Cloud-based SRS tech relieves financial headaches, but has it’s own share of worries, say faculty and students

SRS-clicker-studentClickers, once the popular ‘it’ classroom tech tool, have come under scrutiny from cash-strapped students required to pay for these sporadically used devices. Now, say students and faculty, it’s all about a web SRS—and for a good reason.

With textbook prices constantly on the rise, the students say the last thing they want to invest in are more classroom materials; clickers being one of these many materials required for lecture participation on campuses today. These Student Response Systems (SRS) allow students to actively participate in lecture presentations by submitting responses to class-wide questions using hand-held devices.

The pros of clickers, up until recently, have been their ability to allow instructors to initiate, receive and accurately process student participation during lectures in a fast and effective way. For example, in a study conducted on the University of Wisconsin System Project, researchers Robert Kaleta and Tanya Joosten found that the use of classroom clickers improve attentiveness and student engagement in the classroom, since students do not feel the same pressure submitting a response via clicker compared to raising their hand in a lecture hall.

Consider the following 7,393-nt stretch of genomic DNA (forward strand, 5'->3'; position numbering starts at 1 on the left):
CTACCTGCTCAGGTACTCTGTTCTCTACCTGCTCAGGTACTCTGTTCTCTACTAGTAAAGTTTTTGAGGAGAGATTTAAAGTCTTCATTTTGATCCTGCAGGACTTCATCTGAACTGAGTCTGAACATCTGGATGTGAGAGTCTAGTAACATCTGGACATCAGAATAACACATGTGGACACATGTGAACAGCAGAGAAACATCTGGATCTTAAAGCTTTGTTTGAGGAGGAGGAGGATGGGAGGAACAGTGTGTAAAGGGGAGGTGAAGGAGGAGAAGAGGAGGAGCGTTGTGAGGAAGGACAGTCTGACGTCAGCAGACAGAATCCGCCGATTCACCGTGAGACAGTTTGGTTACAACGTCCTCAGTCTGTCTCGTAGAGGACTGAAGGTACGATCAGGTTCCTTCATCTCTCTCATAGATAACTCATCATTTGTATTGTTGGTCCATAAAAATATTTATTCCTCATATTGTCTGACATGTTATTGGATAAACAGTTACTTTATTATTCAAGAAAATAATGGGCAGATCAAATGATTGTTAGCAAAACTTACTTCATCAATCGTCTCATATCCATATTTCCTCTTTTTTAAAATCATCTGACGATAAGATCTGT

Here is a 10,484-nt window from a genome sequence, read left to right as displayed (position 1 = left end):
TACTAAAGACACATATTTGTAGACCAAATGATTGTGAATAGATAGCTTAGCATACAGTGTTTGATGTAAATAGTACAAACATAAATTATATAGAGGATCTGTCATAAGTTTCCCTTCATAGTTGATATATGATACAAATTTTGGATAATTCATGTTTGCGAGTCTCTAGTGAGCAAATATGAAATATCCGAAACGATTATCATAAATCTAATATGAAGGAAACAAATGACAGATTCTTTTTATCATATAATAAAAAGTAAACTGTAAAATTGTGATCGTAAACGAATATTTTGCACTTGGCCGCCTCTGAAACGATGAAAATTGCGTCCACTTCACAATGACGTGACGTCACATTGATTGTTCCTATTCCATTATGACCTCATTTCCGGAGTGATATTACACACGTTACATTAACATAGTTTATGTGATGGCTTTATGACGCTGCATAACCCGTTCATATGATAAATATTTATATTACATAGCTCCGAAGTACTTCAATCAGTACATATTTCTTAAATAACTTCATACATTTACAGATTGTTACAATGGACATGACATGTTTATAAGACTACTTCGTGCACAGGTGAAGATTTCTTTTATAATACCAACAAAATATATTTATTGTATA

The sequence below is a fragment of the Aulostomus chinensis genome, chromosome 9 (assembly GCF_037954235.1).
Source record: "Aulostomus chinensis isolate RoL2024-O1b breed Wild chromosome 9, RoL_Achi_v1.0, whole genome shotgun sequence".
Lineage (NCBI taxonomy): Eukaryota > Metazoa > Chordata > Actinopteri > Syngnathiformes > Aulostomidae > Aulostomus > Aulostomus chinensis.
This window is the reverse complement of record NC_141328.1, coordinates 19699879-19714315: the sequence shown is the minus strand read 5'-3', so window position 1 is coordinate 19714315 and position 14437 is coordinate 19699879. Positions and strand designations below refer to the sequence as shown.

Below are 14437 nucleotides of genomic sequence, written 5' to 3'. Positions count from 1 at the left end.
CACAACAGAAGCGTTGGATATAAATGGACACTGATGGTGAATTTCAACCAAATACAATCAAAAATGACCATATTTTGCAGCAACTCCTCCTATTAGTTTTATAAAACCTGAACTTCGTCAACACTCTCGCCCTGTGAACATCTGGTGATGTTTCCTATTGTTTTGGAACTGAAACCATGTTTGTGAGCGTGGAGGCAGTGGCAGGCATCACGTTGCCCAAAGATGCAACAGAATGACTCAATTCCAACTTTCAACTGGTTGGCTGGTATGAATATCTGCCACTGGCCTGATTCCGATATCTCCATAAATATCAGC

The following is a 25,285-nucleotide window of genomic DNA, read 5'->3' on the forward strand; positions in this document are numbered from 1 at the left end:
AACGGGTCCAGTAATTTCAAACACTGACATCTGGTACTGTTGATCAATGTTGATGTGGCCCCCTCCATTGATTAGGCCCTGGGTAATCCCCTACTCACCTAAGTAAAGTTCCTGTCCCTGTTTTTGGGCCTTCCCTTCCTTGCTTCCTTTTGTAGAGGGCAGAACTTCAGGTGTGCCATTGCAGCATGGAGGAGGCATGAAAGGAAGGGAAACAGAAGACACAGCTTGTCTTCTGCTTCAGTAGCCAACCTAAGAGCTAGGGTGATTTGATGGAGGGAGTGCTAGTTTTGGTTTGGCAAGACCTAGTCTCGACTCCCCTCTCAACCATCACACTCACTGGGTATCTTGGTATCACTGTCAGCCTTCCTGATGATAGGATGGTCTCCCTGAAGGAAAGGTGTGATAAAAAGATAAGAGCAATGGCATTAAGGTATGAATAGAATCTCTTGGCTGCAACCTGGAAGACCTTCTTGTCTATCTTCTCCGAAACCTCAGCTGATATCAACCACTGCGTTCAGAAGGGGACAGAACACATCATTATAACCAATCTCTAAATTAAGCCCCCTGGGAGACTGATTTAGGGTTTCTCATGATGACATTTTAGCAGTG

The biggest cons of in-class clickers, is cost. On average, clickers can run anywhere from $30-$50, from used to new. Already having to pay tuition and textbook costs, students say they often find it hard to understand the value of yet another purchase for a piece of equipment for classes that are rarely used, despite the potential benefits.

“Out of four years at Maryland, I only used my clicker twice—so it doesn’t make it worth the price,” senior family science major at the University of Maryland, College Park, Nandi McCammon said.

Enter the new web-based SRS…

(Next page: The next step in clicker technology; pros & cons)


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